Hey everyone. Well, Iíve been riding my Claymore for about four months now, and I feel like Iíve had enough time in the saddle to write a proper review. First of all, a little information about the bike: Itís a 2011 Claymore 1, which is the top specíd of the bunch. Itís got XO/X9 drivetrain, XO brakes, a Talas 36 fork, and the proprietary Fox Dyad rear shock.
I traded my Kona Operator for this bike. I got big into downhill, but I couldnít pedal the DH rig up hills at all, so anytime my friends wanted to go for a trail ride, I had to pass. I decided to look for an all mountain bike. The so called ďquiver killerĒ. Friends, I am here to tell you that this bike delivers on that nickname, and then some.
The bike is specíd very nicely, so I wasnít concerned about any issues with the components. What I was concerned about was the weird proprietary pull shock on the back. Yes, a pull shock. Instead of the normal push compression that you see on the standard rear shocks, this one gets all its travel from negative resistance. Itís very weird, and Fox made this shock only for Cannondale, and only for two of their bikes. The good part about the shock, though, is that with the flip of a switch on my handlebars, the rear travel goes from a stiff 110mm of travel for XC and climbing, to a plush 180mm of squish that feels almost identical to a good coil shock like the Van R on my old DH rig. Combine that with the adjustability of the Talas fork from 140mm to 180mm and this bike really can do it all.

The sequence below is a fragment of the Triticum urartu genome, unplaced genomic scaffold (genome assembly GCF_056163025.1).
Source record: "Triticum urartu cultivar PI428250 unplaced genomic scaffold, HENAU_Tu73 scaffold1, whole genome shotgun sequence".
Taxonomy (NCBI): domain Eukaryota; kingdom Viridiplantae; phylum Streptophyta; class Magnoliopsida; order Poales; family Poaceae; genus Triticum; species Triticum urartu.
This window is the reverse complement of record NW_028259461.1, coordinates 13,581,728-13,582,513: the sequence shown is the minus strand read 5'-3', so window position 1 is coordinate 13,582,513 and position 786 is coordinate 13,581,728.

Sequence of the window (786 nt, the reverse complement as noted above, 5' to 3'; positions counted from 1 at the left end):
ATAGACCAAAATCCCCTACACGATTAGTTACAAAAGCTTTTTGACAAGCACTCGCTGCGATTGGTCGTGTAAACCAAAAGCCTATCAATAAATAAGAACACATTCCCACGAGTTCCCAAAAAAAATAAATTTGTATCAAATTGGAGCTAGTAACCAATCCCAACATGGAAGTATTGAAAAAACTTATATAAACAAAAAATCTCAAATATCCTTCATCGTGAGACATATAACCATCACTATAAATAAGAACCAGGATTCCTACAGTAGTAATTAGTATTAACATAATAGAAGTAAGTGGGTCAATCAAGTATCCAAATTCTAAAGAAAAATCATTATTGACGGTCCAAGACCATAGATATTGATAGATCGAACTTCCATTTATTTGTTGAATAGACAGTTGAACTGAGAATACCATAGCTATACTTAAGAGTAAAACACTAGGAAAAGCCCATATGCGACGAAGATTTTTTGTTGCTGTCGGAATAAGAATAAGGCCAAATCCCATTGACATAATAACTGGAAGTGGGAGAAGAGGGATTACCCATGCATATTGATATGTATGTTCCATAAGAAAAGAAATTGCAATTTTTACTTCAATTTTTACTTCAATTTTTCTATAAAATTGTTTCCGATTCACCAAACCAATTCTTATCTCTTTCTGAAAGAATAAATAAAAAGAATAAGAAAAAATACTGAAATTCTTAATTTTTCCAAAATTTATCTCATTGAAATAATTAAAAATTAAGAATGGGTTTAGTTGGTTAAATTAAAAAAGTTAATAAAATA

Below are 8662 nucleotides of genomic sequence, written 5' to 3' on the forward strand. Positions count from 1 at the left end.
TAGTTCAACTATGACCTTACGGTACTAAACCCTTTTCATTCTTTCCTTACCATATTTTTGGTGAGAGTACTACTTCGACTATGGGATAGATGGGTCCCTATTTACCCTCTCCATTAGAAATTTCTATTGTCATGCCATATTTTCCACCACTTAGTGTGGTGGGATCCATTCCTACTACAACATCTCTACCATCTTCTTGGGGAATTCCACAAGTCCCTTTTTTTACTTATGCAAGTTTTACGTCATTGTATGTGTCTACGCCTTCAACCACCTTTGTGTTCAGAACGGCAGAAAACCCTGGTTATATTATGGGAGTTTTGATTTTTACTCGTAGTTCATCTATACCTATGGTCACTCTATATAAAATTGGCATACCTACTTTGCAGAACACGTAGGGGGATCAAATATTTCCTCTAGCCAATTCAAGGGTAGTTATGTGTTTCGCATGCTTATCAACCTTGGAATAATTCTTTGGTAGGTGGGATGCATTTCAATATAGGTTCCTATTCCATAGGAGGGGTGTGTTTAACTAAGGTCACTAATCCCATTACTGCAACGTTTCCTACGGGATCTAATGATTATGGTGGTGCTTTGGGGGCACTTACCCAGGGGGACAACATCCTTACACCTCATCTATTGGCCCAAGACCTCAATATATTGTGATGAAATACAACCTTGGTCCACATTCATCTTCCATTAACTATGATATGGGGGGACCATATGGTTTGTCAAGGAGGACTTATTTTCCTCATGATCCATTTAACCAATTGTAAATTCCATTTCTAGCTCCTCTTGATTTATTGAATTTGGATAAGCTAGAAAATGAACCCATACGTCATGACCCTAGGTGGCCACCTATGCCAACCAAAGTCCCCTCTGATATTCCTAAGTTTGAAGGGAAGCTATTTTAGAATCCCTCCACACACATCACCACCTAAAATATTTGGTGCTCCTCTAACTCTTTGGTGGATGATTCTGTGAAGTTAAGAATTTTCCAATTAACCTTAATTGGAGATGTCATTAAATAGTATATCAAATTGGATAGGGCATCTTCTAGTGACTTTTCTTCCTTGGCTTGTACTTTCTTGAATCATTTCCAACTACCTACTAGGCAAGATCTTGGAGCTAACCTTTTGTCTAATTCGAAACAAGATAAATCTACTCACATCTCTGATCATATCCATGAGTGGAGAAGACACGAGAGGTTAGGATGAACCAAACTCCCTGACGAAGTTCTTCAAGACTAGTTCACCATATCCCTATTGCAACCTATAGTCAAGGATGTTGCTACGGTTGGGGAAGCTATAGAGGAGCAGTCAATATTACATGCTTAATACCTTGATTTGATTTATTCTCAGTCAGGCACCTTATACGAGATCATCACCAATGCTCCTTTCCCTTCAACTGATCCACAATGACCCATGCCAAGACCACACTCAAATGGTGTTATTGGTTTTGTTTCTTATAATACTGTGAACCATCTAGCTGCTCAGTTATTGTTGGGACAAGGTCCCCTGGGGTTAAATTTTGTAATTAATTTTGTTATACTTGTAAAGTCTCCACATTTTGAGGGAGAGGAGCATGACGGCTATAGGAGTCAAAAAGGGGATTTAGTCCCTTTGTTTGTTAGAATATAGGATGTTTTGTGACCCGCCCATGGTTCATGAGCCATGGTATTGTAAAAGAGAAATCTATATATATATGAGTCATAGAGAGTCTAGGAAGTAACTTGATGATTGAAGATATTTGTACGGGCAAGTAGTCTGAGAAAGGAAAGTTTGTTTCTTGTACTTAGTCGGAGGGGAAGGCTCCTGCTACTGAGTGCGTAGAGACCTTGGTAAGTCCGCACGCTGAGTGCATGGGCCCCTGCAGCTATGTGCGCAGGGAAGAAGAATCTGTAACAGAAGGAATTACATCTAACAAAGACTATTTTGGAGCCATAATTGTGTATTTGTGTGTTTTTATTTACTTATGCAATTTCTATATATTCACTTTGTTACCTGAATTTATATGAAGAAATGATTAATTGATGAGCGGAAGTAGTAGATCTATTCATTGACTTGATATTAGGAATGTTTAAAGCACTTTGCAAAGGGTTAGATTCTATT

It wonít climb as fast as your XC friends on their hard tails and short travel FS bikes, but it is more than capable to handle any ascent you throw at it. There is practically no pedal bob, the seat position is right where you want it to be, and in granny gear you can just go and go. Iím not in that good of shape, and I donít even use clipless pedals anymore, but I was still able to ride up features that I used to have to walk up on my old Spesh Enduro.